When a Phillips is not a Phillips!

step 10
 

step 10JIS - Japanese Industrial Standard

Often improperly referred to as Japanese Phillips. Commonly found in Japanese equipment. JIS looks much like a Phillips screw (and even more similar to Frearson), but is designed not to cam out and will, therefore, be damaged by a Phillips screwdriver if it is too tight. Heads are usually identifiable by a single raised dot to one side of the cross slot. JIS B 1012:1985 screw standard is throughout the Asia market and Japanese imports. The driver has a 57 degree point with a flat tip, parallel wings.

Advantages and Disadvantages of JIS

Most people and companies outside of Japan have absolutely no idea what they are. With the similarity in appearance to the Frearson and the Phillips the screws are often damaged in removing and installing with the wrong tools. JIS tends not to camout like Philips. The JIS driver can be used on Phillips quite easily but not reciprically. Drivers are not easily available in North America, try your local RC Airplane hobby shop. Most RC Helicopters use JIS screws to mount the propeller. JIS-spec cross-head screws are generally marked with a single raised dot or an "X". JIS always fit Phillip fasteners, but because of slight design differences, Phillips drivers may not fit JIS fasteners. (unless the tip is ground down a bit).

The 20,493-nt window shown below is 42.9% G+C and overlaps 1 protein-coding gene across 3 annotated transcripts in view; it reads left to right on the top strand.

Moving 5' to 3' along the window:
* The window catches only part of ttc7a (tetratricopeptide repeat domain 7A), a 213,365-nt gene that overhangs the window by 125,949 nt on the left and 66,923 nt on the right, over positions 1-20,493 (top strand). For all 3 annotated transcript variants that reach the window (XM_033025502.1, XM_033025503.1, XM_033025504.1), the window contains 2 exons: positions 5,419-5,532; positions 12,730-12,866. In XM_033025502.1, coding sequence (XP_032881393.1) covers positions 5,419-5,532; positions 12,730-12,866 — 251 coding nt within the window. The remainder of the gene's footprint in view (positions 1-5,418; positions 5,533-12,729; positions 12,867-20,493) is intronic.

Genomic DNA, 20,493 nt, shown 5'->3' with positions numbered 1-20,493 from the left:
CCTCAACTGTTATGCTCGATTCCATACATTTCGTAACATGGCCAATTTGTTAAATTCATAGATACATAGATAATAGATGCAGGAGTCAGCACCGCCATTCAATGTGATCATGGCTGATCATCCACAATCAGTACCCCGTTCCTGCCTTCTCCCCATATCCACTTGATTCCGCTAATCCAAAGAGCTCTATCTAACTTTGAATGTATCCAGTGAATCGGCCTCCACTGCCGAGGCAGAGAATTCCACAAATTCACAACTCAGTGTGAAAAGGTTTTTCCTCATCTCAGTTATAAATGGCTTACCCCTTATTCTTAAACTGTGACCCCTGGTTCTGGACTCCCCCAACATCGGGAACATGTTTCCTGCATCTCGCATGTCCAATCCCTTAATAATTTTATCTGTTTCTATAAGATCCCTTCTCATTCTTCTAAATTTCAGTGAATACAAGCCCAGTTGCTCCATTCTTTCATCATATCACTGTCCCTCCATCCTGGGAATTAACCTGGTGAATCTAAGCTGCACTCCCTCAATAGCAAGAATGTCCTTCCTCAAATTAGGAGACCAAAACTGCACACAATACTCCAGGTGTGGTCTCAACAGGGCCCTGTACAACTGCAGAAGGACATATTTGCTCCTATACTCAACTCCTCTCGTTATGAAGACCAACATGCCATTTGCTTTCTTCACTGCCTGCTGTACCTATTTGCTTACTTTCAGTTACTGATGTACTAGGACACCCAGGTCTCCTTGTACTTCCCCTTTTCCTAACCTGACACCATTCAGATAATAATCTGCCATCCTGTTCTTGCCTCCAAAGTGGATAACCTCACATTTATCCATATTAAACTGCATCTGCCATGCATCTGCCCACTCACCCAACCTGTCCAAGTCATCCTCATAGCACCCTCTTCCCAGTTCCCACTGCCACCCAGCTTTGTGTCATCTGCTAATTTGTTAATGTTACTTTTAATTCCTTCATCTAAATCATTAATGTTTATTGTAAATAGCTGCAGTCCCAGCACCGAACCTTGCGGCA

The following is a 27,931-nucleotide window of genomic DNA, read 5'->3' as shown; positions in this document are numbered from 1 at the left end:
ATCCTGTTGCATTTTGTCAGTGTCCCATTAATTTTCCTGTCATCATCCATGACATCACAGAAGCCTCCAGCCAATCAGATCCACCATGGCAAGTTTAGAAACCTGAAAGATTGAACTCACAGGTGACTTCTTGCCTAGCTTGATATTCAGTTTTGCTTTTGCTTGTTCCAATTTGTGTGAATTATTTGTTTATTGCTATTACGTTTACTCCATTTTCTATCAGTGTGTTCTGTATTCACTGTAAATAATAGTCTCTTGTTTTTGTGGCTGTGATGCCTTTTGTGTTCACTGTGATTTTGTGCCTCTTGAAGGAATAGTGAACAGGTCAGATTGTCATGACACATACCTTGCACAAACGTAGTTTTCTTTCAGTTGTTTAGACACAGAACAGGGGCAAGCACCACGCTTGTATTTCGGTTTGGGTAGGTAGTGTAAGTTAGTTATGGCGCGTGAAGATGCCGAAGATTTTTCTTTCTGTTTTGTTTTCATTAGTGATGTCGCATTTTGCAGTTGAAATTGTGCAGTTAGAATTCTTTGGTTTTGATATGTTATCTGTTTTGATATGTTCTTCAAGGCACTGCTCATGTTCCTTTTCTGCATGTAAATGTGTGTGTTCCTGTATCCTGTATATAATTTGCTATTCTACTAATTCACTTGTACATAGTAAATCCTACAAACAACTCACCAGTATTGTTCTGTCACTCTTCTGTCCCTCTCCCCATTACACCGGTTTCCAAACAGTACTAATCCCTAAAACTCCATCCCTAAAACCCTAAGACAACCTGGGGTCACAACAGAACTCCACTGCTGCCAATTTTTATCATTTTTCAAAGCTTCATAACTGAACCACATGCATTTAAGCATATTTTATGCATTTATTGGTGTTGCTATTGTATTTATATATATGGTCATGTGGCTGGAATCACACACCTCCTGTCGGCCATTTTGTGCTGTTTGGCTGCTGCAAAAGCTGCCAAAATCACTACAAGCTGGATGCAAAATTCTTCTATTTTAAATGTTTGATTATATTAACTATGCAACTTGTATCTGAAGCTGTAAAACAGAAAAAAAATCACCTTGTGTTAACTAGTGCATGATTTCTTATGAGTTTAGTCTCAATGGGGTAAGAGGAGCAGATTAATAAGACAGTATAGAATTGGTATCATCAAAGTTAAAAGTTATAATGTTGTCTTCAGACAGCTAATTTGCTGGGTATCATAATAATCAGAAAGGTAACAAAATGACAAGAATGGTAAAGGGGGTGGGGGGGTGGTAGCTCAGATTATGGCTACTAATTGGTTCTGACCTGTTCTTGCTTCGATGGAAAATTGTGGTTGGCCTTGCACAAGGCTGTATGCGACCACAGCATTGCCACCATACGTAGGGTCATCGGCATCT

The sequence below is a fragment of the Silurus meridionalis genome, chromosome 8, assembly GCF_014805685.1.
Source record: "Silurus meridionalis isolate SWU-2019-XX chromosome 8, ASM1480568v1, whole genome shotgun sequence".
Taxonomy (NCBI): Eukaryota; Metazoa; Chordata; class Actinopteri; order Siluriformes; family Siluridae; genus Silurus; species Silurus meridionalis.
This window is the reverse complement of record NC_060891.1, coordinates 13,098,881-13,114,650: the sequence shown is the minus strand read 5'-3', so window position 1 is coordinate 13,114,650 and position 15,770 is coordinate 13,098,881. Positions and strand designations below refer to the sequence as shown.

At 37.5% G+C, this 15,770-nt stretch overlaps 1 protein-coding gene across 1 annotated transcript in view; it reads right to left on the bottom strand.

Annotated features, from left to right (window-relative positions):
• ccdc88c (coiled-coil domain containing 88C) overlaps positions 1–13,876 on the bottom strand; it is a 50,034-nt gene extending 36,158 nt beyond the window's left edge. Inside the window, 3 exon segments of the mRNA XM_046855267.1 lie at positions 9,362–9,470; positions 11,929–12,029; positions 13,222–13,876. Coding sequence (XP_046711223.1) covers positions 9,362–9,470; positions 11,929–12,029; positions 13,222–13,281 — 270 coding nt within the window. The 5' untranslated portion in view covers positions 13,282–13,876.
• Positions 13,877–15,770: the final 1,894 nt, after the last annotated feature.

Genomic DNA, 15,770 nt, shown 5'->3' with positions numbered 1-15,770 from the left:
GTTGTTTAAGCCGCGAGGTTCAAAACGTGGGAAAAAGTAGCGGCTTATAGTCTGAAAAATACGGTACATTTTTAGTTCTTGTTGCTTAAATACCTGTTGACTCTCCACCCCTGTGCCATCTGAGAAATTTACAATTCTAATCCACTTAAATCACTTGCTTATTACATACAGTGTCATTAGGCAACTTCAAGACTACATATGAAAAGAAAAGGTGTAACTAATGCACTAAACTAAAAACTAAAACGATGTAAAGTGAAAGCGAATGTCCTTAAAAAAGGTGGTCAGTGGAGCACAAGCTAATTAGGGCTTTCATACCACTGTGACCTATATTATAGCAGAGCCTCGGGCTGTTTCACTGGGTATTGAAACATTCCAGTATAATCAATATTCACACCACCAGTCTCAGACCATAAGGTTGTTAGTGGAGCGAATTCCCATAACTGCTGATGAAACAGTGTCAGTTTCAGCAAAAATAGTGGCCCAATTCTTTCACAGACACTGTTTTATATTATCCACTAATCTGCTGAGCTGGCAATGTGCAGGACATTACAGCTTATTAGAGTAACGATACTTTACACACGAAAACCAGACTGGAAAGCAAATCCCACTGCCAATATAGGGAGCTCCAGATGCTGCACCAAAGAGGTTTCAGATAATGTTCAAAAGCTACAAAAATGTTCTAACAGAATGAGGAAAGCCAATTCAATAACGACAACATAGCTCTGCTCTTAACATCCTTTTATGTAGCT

JIS - Japanese Industrial Standard
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1 comment
Jan 2, 2009. 7:47 AMGecik says:
In the 1970s and early 80s -- back when "movies" were strips of photographic film I repaired those movie projectors. Eiki was a Japanese company with very good, easily maintained 16mm projectors used extensively at colleges and universities (at least in the USA). Eiki projectors used what they called "ISO screws" and which sound very much like your JIS description. The ISO screws were difficult to remove with a Philips screwdriver, but were a breeze with the ISO screwdrivers supplied by Eiki. These screwdrivers also worked well with Philips. I had to purchase ISO screwdrivers through Eiki; a company in Kobe, Japan manufactured the tools. After the big earthquake in Kobe, the manufacturing company did not rebuild. The present-day Eiki has no historical knowledge of the ISO screwdrivers or that they had even used these screws.

The "ISO screw" that I remember -- and still see in VCRs (soon-to-be-extinct also) and other Japanese manufactured goods has what I would describe as a "dimple" or a depression/dot between two sides of the "X."

I lost my notes on how to regrind a Philips blade to fit these screws. Any suggestions?

This was a great article! When I saw it I immediately read it to see if you had encountered the "Eiki ISO" and I also learned about things I haven't seen.

Thank you!

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